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Corona - an image of defeat after his testimony

MANILA, Philippines (May 22 2012) - At the end of today's session of the impeachment trial of Chief Justice Renato, he ended up slouched in a wheel chair, neck-tie loosened and overcoat removed - an image of defeat if not a broken man - while receiving a scolding from presiding judge Senate President Juan Ponce-Enrile.

"Wag naman po kami babastusin. Hindi ko papayagan na babastusin ang husgado na ito ng maski sinuman," Enrile said when the wheelchair-borned Corona was returned to the session hall after earlier walking out of the trial court.

"The Chief Justice of the Supreme Court of the Republic wishes to be excused," Corona said in concluding a 3-hour feisty opening statement that was later declared by Enrile as narrative testimomy.

Without waiting to be discharged as a witness, Corona silently walked out of the session hall leaving an angry Enrile and confused head defense counsel former Justice Serafin Cuevas.

It was later revealed that Corona attempted to leave the Senate building but was prevented by the men of the Senate Sergeant-at-Arms who promptly closed all exits on Enrile's order.

Before closing his testimomy, Chief Justice Renato Corona signed a "conditional" waiver to allow government agencies, regulators and banking institutions to disclose and release to the public documents and information on his assets and business interests including his foreign currency accounts.

"I, Renato C. Corona, hearby waive my right of confidentiality and secrecy of bank deposits under RA 1405 as amended and authorize all banking institutions to disclose to the public all bank documents, pertaining to all peso and foreign currency accounts under my name," Corona said, reading the waiver.

He also declared: "I authorize the Bureau of Internal Revenue, the Anti-Money Laundering Council, the Securities and Exchange Commission and the Land Registration Authority to disclose to the public, any and all information that may show my assets, liabilities, networth, business interests and financial connections, to include those of my spouse."

Corona, who spent about three hours in his opening statement, signed the waiver before the impeachment court - a dramatic sight as details and data about his assets and dollar deposits have long intrigued the public.

However, Corona said he will only submit the waiver if the 188 legislators from the House of Representatives who signed the impeachment complaint and Senator-Judge Franklin Drilon also execute a waiver to open their dollar accounts.

Corona's lawyers distributed template of the waiver to Drilon and members of the House of Representaives' prosecution team, whose members are signatories of the impeachment complaint as the chief magistrate closes his testimony.

He also told the court that he is authorizing the SC Clerk of court to release his statement of assets, liabilities and networth for the years 2002 to 2011.

Corona said he did not declare his dollar deposits in his SALN because the Republic Act 6426 guarantees full and complete confidentiality of any dollar accounts in the country.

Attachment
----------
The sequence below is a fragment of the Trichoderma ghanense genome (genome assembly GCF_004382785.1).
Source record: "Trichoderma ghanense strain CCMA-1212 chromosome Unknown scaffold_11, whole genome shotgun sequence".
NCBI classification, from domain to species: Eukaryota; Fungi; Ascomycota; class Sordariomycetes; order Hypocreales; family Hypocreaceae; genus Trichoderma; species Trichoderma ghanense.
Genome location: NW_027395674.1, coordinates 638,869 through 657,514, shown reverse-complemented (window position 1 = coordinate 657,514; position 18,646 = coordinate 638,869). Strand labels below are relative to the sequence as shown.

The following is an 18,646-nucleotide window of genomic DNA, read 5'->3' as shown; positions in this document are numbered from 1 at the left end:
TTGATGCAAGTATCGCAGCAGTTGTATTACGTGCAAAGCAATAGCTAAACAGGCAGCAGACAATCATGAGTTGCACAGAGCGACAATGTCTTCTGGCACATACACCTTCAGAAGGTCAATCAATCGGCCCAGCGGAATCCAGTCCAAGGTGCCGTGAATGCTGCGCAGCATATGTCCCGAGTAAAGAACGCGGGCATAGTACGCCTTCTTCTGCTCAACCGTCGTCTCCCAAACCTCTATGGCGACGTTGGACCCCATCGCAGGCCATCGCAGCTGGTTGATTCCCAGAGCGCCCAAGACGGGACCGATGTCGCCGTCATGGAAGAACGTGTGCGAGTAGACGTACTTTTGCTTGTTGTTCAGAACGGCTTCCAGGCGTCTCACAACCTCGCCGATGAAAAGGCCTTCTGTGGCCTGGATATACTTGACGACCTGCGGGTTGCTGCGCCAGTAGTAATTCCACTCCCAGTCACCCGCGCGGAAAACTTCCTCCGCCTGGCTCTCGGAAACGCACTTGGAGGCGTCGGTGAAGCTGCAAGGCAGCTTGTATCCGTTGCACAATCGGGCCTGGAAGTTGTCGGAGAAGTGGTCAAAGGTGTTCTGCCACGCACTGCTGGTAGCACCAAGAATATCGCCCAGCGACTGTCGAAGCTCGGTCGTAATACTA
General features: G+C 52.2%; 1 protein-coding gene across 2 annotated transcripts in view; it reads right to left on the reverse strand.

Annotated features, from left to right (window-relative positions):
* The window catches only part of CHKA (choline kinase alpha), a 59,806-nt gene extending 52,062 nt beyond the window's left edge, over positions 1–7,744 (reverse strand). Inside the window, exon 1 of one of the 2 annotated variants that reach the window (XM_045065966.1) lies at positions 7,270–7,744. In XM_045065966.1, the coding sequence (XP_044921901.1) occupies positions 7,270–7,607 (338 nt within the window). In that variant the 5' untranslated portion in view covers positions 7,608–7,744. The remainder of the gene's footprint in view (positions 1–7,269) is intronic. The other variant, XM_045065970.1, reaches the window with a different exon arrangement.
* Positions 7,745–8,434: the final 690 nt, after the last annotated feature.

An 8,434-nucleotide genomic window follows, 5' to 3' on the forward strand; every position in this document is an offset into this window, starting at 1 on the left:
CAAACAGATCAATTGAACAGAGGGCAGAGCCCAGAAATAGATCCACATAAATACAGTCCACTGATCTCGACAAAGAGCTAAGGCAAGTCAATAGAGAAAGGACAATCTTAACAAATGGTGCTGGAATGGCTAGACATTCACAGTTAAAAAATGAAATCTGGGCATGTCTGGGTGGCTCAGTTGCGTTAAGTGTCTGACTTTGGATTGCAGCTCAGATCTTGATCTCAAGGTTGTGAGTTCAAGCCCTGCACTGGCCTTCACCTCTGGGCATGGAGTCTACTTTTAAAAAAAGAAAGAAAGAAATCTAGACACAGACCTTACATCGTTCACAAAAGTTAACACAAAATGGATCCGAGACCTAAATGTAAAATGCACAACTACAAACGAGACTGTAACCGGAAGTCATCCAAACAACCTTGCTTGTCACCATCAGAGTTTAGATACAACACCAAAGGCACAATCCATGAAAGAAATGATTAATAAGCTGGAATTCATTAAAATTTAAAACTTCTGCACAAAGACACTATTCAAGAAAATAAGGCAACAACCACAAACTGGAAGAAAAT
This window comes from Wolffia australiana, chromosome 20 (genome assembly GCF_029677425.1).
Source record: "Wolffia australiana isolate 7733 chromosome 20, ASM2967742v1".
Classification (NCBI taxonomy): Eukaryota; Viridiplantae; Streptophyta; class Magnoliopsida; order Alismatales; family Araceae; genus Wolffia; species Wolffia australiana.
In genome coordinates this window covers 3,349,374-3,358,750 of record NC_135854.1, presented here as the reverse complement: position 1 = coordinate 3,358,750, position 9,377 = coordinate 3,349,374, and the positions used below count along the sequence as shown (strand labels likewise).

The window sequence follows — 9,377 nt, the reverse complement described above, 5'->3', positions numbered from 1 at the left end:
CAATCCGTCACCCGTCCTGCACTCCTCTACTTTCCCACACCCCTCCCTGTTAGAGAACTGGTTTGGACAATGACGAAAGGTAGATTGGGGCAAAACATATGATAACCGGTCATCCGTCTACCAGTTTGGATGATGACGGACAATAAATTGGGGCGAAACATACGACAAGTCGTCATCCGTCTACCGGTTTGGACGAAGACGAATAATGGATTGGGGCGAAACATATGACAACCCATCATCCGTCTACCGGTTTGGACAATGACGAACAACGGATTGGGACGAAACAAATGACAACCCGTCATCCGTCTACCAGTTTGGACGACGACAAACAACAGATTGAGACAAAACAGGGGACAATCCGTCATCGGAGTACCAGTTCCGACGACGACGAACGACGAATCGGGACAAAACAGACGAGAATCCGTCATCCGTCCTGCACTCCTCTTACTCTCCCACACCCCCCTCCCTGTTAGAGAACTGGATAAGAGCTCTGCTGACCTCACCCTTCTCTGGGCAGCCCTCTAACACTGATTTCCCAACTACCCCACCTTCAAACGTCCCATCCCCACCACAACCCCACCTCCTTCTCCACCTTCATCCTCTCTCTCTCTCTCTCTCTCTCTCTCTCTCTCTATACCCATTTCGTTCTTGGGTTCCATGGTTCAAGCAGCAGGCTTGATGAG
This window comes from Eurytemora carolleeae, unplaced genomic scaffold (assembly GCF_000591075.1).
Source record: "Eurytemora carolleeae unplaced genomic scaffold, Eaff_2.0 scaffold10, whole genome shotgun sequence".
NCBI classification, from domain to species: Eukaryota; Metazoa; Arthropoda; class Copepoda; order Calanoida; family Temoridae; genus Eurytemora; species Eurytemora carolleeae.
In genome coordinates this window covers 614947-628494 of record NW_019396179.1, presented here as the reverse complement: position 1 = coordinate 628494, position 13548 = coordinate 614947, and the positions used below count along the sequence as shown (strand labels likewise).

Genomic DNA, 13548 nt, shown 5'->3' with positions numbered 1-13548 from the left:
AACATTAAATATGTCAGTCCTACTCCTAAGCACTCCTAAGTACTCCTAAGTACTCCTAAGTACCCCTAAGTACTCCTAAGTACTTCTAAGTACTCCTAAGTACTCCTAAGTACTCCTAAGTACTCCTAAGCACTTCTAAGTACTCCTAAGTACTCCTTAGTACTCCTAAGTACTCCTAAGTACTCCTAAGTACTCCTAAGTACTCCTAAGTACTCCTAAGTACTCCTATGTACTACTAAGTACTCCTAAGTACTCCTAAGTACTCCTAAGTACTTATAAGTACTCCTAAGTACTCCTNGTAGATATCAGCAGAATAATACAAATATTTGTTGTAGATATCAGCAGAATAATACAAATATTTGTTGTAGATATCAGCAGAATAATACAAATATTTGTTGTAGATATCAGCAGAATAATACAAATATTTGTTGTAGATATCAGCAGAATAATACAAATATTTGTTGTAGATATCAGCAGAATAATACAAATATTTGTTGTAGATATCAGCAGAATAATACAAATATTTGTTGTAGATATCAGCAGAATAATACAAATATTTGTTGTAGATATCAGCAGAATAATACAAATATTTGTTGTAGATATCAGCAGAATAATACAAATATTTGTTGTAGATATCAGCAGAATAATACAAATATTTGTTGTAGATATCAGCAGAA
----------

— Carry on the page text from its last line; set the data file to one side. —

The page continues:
In his statement, Corona scored the prosecution for alleging that he had 45 properties, 82 dollar accounts and 31 peso deposits in various banks. Corona said he only has five properties, four dollar accounts and three peso accounts, which also hold money from his children.

He also explained that the amount in his foreign currency deposits are "compounded" as he had been maintaining them since the late 1960s. He said his three peso accounts contains "co-mingled funds," including cash from the sale of the Basa-Guidote property ot the city of Manila and his daughter, Charina.

"Sinasabi ko po sa inyo at tumitingin ako ng diretso sa mga mata ninyo, wala po akong itinago. Sapagkat kung ako ay may itinago, 'di ko po ilalagay sa pangalan ko ang kuwarta pong ito. Kung ako ay may itinago, 'di ko ilalagay sa pangalan ko ang mga perang ito," he said.

Ending his statement, Corona told the Senate impeachment court: "I am no thief. I am no criminal. I have done no wrong."

"Honorable senators, I am also no fool. I pray tthat these gentlemen will accept my invitation," referring to his challenge to the 188 impeachment complainants and Drilon.

Right after his testimony, Corona walked out of the session hall, leaving a shocked audience and creating speculations that he disrespected the Senate as an impeachment court by leaving the court without proper notice. Enrile would later tell him that as the Chief Justice he should know his decorum.

As of this posting, reports said that Corona left the session hall in a hurry to rest. Reports said that Corona was staying at the Senate building's lounge, where a wheelchair was being brought in.

A son-in-law of Corona, meanwhile, told confused mediamen that Corona's blood sugar significantly went down as he had not taken his lunch. He said that the chief magistrate left because he did not want to "faint inside the session hall."

He said Corona actually suffered a hypoglycemic episode and had to be given shots of sugar. A defense lawyer told the media that Corona was given three cans of softdrinks to stabilize his blood sugar level.

A defense lawyer also speculated that Corona might have been offended by heckles he overheard from the gallery. (From